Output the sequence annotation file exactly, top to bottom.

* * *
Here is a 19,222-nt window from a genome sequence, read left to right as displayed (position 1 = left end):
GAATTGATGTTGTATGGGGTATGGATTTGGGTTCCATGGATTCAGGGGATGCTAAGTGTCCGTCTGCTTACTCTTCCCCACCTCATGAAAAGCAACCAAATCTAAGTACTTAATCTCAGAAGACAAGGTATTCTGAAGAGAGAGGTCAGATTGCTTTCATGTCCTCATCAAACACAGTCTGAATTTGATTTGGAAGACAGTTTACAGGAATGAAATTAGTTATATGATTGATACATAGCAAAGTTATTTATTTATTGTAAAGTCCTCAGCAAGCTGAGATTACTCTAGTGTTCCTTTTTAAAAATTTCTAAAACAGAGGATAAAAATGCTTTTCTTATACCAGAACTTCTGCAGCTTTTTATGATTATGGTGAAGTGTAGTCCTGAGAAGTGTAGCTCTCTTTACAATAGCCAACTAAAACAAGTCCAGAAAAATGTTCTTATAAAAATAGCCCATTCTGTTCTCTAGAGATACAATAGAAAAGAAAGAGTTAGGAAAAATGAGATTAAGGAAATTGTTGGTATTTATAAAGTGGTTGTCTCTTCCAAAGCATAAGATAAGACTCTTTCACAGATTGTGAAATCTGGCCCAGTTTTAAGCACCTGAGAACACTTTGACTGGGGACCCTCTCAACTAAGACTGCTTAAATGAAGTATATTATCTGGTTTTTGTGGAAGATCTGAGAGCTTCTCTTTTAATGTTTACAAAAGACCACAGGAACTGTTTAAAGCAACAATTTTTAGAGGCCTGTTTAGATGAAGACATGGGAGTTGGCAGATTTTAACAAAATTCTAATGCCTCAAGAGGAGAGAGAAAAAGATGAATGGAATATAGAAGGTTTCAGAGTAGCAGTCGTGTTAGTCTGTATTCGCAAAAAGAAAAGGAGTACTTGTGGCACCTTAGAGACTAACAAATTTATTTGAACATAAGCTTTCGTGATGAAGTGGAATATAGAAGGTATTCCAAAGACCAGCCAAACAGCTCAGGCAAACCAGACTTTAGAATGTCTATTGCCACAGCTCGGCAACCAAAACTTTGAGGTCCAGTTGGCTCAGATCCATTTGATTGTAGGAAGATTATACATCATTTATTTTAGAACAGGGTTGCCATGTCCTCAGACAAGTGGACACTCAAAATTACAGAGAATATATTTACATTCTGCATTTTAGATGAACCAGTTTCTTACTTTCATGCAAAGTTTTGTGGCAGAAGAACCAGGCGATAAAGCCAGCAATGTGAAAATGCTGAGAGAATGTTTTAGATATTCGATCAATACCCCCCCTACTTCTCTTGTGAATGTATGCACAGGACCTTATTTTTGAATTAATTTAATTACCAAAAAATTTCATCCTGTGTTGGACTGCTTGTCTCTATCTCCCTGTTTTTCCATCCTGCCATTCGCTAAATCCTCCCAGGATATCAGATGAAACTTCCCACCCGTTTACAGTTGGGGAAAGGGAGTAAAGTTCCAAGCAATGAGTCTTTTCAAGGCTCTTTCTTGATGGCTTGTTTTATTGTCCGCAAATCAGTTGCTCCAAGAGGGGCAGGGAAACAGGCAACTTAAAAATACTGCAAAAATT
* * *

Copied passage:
Here is a 19,222-nt window from a genome sequence, read left to right as displayed (position 1 = left end):
GAATTGATGTTGTATGGGGTATGGATTTGGGTTCCATGGATTCAGGGGATGCTAAGTGTCCGTCTGCTTACTCTTCCCCACCTCATGAAAAGCAACCAAATCTAAGTACTTAATCTCAGAAGACAAGGTATTCTGAAGAGAGAGGTCAGATTGCTTTCATGTCCTCATCAAACACAGTCTGAATTTGATTTGGAAGACAGTTTACAGGAATGAAATTAGTTATATGATTGATACATAGCAAAGTTATTTATTTATTGTAAAGTCCTCAGCAAGCTGAGATTACTCTAGTGTTCCTTTTTAAAAATTTCTAAAACAGAGGATAAAAATGCTTTTCTTATACCAGAACTTCTGCAGCTTTTTATGATTATGGTGAAGTGTAGTCCTGAGAAGTGTAGCTCTCTTTACAATAGCCAACTAAAACAAGTCCAGAAAAATGTTCTTATAAAAATAGCCCATTCTGTTCTCTAGAGATACAATAGAAAAGAAAGAGTTAGGAAAAATGAGATTAAGGAAATTGTTGGTATTTATAAAGTGGTTGTCTCTTCCAAAGCATAAGATAAGACTCTTTCACAGATTGTGAAATCTGGCCCAGTTTTAAGCACCTGAGAACACTTTGACTGGGGACCCTCTCAACTAAGACTGCTTAAATGAAGTATATTATCTGGTTTTTGTGGAAGATCTGAGAGCTTCTCTTTTAATGTTTACAAAAGACCACAGGAACTGTTTAAAGCAACAATTTTTAGAGGCCTGTTTAGATGAAGACATGGGAGTTGGCAGATTTTAACAAAATTCTAATGCCTCAAGAGGAGAGAGAAAAAGATGAATGGAATATAGAAGGTTTCAGAGTAGCAGTCGTGTTAGTCTGTATTCGCAAAAAGAAAAGGAGTACTTGTGGCACCTTAGAGACTAACAAATTTATTTGAACATAAGCTTTCGTGATGAAGTGGAATATAGAAGGTATTCCAAAGACCAGCCAAACAGCTCAGGCAAACCAGACTTTAGAATGTCTATTGCCACAGCTCGGCAACCAAAACTTTGAGGTCCAGTTGGCTCAGATCCATTTGATTGTAGGAAGATTATACATCATTTATTTTAGAACAGGGTTGCCATGTCCTCAGACAAGTGGACACTCAAAATTACAGAGAATATATTTACATTCTGCATTTTAGATGAACCAGTTTCTTACTTTCATGCAAAGTTTTGTGGCAGAAGAACCAGGCGATAAAGCCAGCAATGTGAAAATGCTGAGAGAATGTTTTAGATATTCGATCAATACCCCCCCTACTTCTCTTGTGAATGTATGCACAGGACCTTATTTTTGAATTAATTTAATTACCAAAAAATTTCATCCTGTGTTGGACTGCTTGTCTCTATCTCCCTGTTTTTCCATCCTGCCATTCGCTAAATCCTCCCAGGATATCAGATGAAACTTCCCACCCGTTTACAGTTGGGGAAAGGGAGTAAAGTTCCAAGCAATGAGTCTTTTCAAGGCTCTTTCTTGATGGCTTGTTTTATTGTCCGCAAATCAGTTGCTCCAAGAGGGGCAGGGAAACAGGCAACTTAAAAATACTGCAAAAATT